Funding the 21st Century: Crowdfunding to the Rescue by Elise (Redlin) Gould
For many start-ups, the most pressing problem they face is financing. The issue is compounded for those early start-ups that lack a record of profits. President Obama signed the Jumpstart Our Business Start Ups (JOBS) Act in April of last year, which offered a new avenue for entrepreneurs to raise the required funds. The JOBS Act allowed certain qualifying entrepreneurs to offer an equity investment to the general public using crowd sourcing without requiring the costly registration which the SEC that had impeded them from doing so in the past.
This gave way to a flood of activity online, and social communities cropping up around Start Up Business funding and Cause funding using a technique called ‘crowd sourcing’. In this context, crowd sourcing for funds (a.k.a. crowdfunding), equity crowdfunding or hyper funding, allows an entrepreneur to offer an investment in the new business to the public through an online listing. Investors can then act on the opportunity seamlessly through the crowdfunding network or website, and in some cases are donating their money to the cause or business venture with no promise of financial return.
The top 3 most popular crowd funding sites:
1.) Kickstarter – Since its launch in 2009, it has reportedly raised $568 million in crowd-sourced funding. Currently only open to US based projects, It has been highly successful in jumpstarting numerous projects. It’s restricted to creative projects and not causes or charities, and the start-up only receives the funding if they reach their pre-determined funding goal. Users are charged a 5% fee for every successful project.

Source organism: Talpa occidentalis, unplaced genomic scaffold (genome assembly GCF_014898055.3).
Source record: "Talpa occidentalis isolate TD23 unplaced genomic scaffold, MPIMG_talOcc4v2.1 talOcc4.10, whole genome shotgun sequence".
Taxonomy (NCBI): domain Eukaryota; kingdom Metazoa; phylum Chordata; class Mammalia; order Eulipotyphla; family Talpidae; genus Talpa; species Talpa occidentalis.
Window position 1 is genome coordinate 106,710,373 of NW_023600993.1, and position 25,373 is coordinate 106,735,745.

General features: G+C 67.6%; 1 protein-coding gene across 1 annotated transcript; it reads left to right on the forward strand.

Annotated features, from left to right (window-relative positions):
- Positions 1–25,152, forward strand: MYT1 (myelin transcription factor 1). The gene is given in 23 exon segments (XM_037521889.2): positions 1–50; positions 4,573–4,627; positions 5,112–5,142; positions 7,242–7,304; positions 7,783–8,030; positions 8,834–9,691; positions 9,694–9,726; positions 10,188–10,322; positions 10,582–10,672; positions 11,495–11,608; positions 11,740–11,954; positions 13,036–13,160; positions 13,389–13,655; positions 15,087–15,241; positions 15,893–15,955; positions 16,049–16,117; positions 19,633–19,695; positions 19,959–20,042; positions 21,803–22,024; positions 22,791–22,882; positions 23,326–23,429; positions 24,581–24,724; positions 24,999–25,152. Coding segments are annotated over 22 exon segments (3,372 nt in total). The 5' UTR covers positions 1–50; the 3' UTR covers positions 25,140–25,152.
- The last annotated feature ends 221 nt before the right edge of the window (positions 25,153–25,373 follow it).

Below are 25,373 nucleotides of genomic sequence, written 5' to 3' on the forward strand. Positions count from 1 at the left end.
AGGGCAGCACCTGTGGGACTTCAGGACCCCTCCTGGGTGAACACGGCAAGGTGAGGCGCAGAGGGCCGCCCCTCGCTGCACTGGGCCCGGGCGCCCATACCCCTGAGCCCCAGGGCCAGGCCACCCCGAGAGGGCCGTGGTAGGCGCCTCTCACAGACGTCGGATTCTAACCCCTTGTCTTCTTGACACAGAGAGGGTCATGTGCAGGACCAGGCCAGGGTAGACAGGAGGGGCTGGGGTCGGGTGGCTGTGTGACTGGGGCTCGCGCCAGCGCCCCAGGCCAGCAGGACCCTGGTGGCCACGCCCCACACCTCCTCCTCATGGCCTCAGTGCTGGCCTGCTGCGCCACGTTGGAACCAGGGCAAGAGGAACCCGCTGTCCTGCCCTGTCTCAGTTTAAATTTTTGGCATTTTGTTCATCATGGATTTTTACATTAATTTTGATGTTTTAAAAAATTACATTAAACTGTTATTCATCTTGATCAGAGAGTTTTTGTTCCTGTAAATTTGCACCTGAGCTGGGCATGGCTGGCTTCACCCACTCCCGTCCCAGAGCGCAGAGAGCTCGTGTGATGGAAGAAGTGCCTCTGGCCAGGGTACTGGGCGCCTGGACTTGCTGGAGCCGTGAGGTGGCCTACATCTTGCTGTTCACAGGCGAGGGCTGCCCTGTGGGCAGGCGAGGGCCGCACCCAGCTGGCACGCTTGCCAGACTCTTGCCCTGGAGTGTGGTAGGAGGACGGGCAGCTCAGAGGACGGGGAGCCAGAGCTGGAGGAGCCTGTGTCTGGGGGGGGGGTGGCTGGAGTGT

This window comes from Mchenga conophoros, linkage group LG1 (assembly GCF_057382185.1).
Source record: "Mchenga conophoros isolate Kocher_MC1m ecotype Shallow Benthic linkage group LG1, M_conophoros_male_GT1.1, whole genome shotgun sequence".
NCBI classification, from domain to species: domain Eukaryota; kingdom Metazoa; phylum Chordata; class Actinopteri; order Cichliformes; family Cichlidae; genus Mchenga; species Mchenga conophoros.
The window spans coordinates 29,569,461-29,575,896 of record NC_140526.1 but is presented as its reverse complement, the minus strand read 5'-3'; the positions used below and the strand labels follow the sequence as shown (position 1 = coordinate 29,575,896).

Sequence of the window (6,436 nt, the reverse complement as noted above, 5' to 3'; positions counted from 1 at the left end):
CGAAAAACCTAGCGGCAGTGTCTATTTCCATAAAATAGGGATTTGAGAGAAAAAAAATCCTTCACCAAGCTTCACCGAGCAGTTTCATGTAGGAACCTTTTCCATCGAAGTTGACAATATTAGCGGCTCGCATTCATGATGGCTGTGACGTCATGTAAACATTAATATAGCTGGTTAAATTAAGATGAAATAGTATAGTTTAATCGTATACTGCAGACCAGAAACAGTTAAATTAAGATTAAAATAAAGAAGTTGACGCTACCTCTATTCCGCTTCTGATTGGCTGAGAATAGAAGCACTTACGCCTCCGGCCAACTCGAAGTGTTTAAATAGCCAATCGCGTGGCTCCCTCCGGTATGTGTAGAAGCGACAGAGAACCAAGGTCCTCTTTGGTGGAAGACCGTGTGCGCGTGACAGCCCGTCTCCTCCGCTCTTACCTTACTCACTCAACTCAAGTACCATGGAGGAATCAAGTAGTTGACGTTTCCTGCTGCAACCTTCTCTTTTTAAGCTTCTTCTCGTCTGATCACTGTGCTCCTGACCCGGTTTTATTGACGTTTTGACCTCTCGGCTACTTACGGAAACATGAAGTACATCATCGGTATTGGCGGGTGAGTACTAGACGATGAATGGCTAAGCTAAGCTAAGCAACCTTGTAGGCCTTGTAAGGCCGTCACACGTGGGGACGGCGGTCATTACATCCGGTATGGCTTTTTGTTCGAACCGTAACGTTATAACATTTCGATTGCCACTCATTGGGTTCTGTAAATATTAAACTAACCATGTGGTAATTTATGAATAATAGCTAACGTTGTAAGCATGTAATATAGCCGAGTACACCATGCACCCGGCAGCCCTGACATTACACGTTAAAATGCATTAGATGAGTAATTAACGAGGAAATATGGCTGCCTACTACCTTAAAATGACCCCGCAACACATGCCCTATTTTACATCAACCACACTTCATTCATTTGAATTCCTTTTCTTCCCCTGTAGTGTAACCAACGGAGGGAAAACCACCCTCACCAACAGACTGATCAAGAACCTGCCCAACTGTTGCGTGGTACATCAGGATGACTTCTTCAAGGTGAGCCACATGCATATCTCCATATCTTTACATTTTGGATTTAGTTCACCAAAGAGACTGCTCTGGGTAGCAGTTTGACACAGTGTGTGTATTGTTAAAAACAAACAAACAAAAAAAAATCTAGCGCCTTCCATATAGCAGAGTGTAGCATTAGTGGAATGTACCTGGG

2.) Indiegogo - Operates on a ‘Fixed Funding’ and ‘Flexible Funding model’. Fixed Funding, essentially a carbon copy of the Kickstarter model, operates on an “all or nothing” system, wherein, if the project doesn’t meet its goal, no fees will be assessed and the funds are sent back to contributors. Flexible Funding chargers a 4% fee on successful campaigns, or 9% for campaigns in which goals are not met.
3.) Rockethub – This site has an easy three-step process to get your project uploaded and you can easily track the progress. A 4% service charge is accessed for projects that reach their goal, and 8% for ones that do not. Rockethub also charges a 4% transaction fee for contributions made through their site.
When it comes to getting their dreams and business ideas off the ground, entrepreneurs are finding that these crowd-funding networks are a key catalyst in accomplishing those goals.
Like most things, these sites aren’t without their pitfalls; the services fees, rewards set-up, and sometimes-controversial funding policies are things to watch out for. In fact, last year, Kickstarter was criticized for allowing would-be entrepreneurs the ability to be a little fuzzy about their plans – and for providing little to no recourse to contributors who become unsatisfied with the project/product they’ve backed. They promptly addressed the issues and made revisions to their site policy.
Crowdfunding has seen a steady rise in recent years, and has become the go-to platform for creators and entrepreneurs worldwide. It’s only a matter of time before it becomes the primary catalyst for all future creative and charitable endeavors.
Entrepeneur Kate Milliken used Indiegogo to raise funds for her online community concept geared towards the chronically ill (called Mycounterpane.com, it’s launching this summer). “I had read an article saying it takes 3 people 11 full days of prep work to run a successful campaign, and the moment we launched, it became clear how important the prep work was. Even with friends, you need to be continuous and it’s a full time job. There’s also psychology of how much to ask for. You don’t want to be too low, and I realized, through the math, that I only lost 2% more with flex funding if I didn’t make my goal, so I went big”. Kate made it to $61,000 out of her $75,000 ask.
Mind you, the merit of the project, invention or cause must still stand on it’s own and entrepreneurs shouldn’t make the mistake of thinking the crowdfunding site will do all of the marketing for the up and coming start-up. They don’t alleviate the need to pound the pavement, but instead give another powerful channel to do that in.